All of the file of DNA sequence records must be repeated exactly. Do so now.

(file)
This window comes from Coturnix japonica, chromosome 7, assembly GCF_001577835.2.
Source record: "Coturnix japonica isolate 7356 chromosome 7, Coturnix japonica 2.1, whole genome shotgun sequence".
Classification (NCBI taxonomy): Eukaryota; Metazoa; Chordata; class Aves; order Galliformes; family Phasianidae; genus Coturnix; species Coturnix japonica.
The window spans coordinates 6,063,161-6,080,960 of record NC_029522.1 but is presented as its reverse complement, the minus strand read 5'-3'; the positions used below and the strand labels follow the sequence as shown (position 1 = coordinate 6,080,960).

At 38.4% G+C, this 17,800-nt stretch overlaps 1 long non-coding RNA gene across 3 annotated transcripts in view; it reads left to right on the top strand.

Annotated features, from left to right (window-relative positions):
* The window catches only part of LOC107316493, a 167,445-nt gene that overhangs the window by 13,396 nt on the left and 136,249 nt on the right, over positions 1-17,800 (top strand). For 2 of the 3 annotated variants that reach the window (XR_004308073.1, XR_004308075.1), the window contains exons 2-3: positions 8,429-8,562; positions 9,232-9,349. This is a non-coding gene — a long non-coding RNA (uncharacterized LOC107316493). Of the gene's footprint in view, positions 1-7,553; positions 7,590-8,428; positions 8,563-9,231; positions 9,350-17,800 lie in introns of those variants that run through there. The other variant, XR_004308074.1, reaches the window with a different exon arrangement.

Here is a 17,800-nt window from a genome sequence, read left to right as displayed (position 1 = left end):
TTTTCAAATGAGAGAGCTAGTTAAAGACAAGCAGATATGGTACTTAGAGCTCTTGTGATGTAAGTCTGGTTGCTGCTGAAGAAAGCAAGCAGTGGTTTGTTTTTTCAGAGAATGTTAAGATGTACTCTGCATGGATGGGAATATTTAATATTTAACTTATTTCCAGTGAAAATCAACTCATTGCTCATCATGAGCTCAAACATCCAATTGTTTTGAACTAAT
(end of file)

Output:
This window comes from Coturnix japonica, chromosome 7, assembly GCF_001577835.2.
Source record: "Coturnix japonica isolate 7356 chromosome 7, Coturnix japonica 2.1, whole genome shotgun sequence".
Classification (NCBI taxonomy): Eukaryota; Metazoa; Chordata; class Aves; order Galliformes; family Phasianidae; genus Coturnix; species Coturnix japonica.
The window spans coordinates 6,063,161-6,080,960 of record NC_029522.1 but is presented as its reverse complement, the minus strand read 5'-3'; the positions used below and the strand labels follow the sequence as shown (position 1 = coordinate 6,080,960).

At 38.4% G+C, this 17,800-nt stretch overlaps 1 long non-coding RNA gene across 3 annotated transcripts in view; it reads left to right on the top strand.

Annotated features, from left to right (window-relative positions):
* The window catches only part of LOC107316493, a 167,445-nt gene that overhangs the window by 13,396 nt on the left and 136,249 nt on the right, over positions 1-17,800 (top strand). For 2 of the 3 annotated variants that reach the window (XR_004308073.1, XR_004308075.1), the window contains exons 2-3: positions 8,429-8,562; positions 9,232-9,349. This is a non-coding gene — a long non-coding RNA (uncharacterized LOC107316493). Of the gene's footprint in view, positions 1-7,553; positions 7,590-8,428; positions 8,563-9,231; positions 9,350-17,800 lie in introns of those variants that run through there. The other variant, XR_004308074.1, reaches the window with a different exon arrangement.

Here is a 17,800-nt window from a genome sequence, read left to right as displayed (position 1 = left end):
TTTTCAAATGAGAGAGCTAGTTAAAGACAAGCAGATATGGTACTTAGAGCTCTTGTGATGTAAGTCTGGTTGCTGCTGAAGAAAGCAAGCAGTGGTTTGTTTTTTCAGAGAATGTTAAGATGTACTCTGCATGGATGGGAATATTTAATATTTAACTTATTTCCAGTGAAAATCAACTCATTGCTCATCATGAGCTCAAACATCCAATTGTTTTGAACTAAT